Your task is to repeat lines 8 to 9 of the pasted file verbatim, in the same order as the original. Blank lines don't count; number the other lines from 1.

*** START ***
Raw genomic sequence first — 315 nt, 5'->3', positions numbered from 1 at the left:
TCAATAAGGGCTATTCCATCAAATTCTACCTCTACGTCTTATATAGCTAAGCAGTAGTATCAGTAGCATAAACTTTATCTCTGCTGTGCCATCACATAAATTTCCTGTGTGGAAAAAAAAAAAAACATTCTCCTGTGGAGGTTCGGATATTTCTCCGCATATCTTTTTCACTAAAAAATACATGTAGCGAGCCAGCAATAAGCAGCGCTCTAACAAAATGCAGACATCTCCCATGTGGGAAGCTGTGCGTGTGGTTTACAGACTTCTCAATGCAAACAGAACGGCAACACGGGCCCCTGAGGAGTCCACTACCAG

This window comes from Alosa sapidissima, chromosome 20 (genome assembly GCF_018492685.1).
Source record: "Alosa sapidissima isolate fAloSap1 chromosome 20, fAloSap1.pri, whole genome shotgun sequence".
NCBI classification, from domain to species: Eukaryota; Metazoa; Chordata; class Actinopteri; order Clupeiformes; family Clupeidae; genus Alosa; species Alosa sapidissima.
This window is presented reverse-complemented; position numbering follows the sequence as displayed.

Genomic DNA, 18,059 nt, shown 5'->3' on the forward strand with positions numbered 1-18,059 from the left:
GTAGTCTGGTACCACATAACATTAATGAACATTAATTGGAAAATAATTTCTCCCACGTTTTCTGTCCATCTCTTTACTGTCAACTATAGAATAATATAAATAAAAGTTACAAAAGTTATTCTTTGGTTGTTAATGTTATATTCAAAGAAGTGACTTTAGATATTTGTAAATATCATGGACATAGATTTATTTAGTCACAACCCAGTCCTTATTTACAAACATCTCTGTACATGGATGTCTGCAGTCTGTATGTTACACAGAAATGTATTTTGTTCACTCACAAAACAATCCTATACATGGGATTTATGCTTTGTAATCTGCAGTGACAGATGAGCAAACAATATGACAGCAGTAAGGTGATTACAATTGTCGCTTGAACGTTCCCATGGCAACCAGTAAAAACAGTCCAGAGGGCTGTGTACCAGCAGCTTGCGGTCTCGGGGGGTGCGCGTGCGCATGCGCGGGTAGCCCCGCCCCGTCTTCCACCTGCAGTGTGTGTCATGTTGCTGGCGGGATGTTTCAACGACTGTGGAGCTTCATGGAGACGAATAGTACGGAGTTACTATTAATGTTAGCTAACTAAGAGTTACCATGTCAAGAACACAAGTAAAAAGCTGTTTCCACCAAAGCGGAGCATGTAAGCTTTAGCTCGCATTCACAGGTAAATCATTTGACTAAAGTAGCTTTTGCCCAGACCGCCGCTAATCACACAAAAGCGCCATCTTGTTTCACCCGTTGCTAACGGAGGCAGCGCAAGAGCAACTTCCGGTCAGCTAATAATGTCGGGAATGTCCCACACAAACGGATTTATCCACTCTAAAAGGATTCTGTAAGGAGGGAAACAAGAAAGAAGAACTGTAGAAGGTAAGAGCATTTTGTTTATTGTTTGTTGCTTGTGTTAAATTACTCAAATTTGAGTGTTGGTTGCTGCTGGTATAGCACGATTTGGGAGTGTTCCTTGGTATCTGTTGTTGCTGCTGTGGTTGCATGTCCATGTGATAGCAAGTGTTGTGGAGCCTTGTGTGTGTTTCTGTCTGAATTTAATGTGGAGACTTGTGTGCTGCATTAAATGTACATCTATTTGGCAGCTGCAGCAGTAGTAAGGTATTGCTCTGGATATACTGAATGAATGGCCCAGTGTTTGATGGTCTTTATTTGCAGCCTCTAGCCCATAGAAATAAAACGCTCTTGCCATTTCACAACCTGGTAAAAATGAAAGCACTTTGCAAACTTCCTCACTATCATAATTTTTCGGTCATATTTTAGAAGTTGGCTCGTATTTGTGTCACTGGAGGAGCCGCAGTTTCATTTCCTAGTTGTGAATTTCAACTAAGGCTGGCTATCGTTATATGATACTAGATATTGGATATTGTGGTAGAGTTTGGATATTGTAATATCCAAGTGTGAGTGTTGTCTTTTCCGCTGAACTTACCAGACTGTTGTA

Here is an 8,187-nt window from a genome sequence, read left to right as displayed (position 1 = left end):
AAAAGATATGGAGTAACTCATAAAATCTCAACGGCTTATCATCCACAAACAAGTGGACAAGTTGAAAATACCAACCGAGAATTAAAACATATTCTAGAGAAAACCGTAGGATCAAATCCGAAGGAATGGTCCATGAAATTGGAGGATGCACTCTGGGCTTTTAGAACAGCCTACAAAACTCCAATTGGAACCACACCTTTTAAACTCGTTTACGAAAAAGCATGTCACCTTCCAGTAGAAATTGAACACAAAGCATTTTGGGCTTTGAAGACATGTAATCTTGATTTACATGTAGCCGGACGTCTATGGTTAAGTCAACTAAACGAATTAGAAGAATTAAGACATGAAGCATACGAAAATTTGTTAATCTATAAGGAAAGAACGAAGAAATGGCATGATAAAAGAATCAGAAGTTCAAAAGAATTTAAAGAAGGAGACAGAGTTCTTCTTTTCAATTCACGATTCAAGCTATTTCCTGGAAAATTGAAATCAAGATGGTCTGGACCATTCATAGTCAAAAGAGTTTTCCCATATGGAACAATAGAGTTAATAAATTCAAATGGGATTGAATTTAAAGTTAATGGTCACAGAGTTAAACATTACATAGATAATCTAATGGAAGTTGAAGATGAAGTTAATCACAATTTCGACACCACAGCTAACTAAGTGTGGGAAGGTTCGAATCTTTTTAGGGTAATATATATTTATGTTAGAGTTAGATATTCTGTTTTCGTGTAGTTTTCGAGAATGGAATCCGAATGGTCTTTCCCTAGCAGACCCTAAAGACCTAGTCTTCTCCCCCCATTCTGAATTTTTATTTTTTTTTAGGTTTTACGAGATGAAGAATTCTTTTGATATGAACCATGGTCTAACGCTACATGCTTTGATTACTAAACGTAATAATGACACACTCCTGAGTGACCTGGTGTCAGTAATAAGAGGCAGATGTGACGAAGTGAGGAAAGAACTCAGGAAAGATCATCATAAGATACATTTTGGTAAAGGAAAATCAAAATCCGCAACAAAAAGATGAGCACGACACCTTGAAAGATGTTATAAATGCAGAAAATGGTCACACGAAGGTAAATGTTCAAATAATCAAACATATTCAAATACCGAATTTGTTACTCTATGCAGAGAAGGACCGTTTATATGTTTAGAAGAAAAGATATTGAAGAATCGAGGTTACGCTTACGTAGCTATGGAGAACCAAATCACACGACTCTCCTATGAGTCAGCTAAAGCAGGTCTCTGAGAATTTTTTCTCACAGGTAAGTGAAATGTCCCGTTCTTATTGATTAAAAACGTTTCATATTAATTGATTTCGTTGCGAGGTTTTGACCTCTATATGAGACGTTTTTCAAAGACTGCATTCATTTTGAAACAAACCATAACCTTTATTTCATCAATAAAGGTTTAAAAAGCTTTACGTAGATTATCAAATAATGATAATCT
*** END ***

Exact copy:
GTAGTCTGGTACCACATAACATTAATGAACATTAATTGGAAAATAATTTCTCCCACGTTTTCTGTCCATCTCTTTACTGTCAACTATAGAATAATATAAATAAAAGTTACAAAAGTTATTCTTTGGTTGTTAATGTTATATTCAAAGAAGTGACTTTAGATATTTGTAAATATCATGGACATAGATTTATTTAGTCACAACCCAGTCCTTATTTACAAACATCTCTGTACATGGATGTCTGCAGTCTGTATGTTACACAGAAATGTATTTTGTTCACTCACAAAACAATCCTATACATGGGATTTATGCTTTGTAATCTGCAGTGACAGATGAGCAAACAATATGACAGCAGTAAGGTGATTACAATTGTCGCTTGAACGTTCCCATGGCAACCAGTAAAAACAGTCCAGAGGGCTGTGTACCAGCAGCTTGCGGTCTCGGGGGGTGCGCGTGCGCATGCGCGGGTAGCCCCGCCCCGTCTTCCACCTGCAGTGTGTGTCATGTTGCTGGCGGGATGTTTCAACGACTGTGGAGCTTCATGGAGACGAATAGTACGGAGTTACTATTAATGTTAGCTAACTAAGAGTTACCATGTCAAGAACACAAGTAAAAAGCTGTTTCCACCAAAGCGGAGCATGTAAGCTTTAGCTCGCATTCACAGGTAAATCATTTGACTAAAGTAGCTTTTGCCCAGACCGCCGCTAATCACACAAAAGCGCCATCTTGTTTCACCCGTTGCTAACGGAGGCAGCGCAAGAGCAACTTCCGGTCAGCTAATAATGTCGGGAATGTCCCACACAAACGGATTTATCCACTCTAAAAGGATTCTGTAAGGAGGGAAACAAGAAAGAAGAACTGTAGAAGGTAAGAGCATTTTGTTTATTGTTTGTTGCTTGTGTTAAATTACTCAAATTTGAGTGTTGGTTGCTGCTGGTATAGCACGATTTGGGAGTGTTCCTTGGTATCTGTTGTTGCTGCTGTGGTTGCATGTCCATGTGATAGCAAGTGTTGTGGAGCCTTGTGTGTGTTTCTGTCTGAATTTAATGTGGAGACTTGTGTGCTGCATTAAATGTACATCTATTTGGCAGCTGCAGCAGTAGTAAGGTATTGCTCTGGATATACTGAATGAATGGCCCAGTGTTTGATGGTCTTTATTTGCAGCCTCTAGCCCATAGAAATAAAACGCTCTTGCCATTTCACAACCTGGTAAAAATGAAAGCACTTTGCAAACTTCCTCACTATCATAATTTTTCGGTCATATTTTAGAAGTTGGCTCGTATTTGTGTCACTGGAGGAGCCGCAGTTTCATTTCCTAGTTGTGAATTTCAACTAAGGCTGGCTATCGTTATATGATACTAGATATTGGATATTGTGGTAGAGTTTGGATATTGTAATATCCAAGTGTGAGTGTTGTCTTTTCCGCTGAACTTACCAGACTGTTGTA

Here is an 8,187-nt window from a genome sequence, read left to right as displayed (position 1 = left end):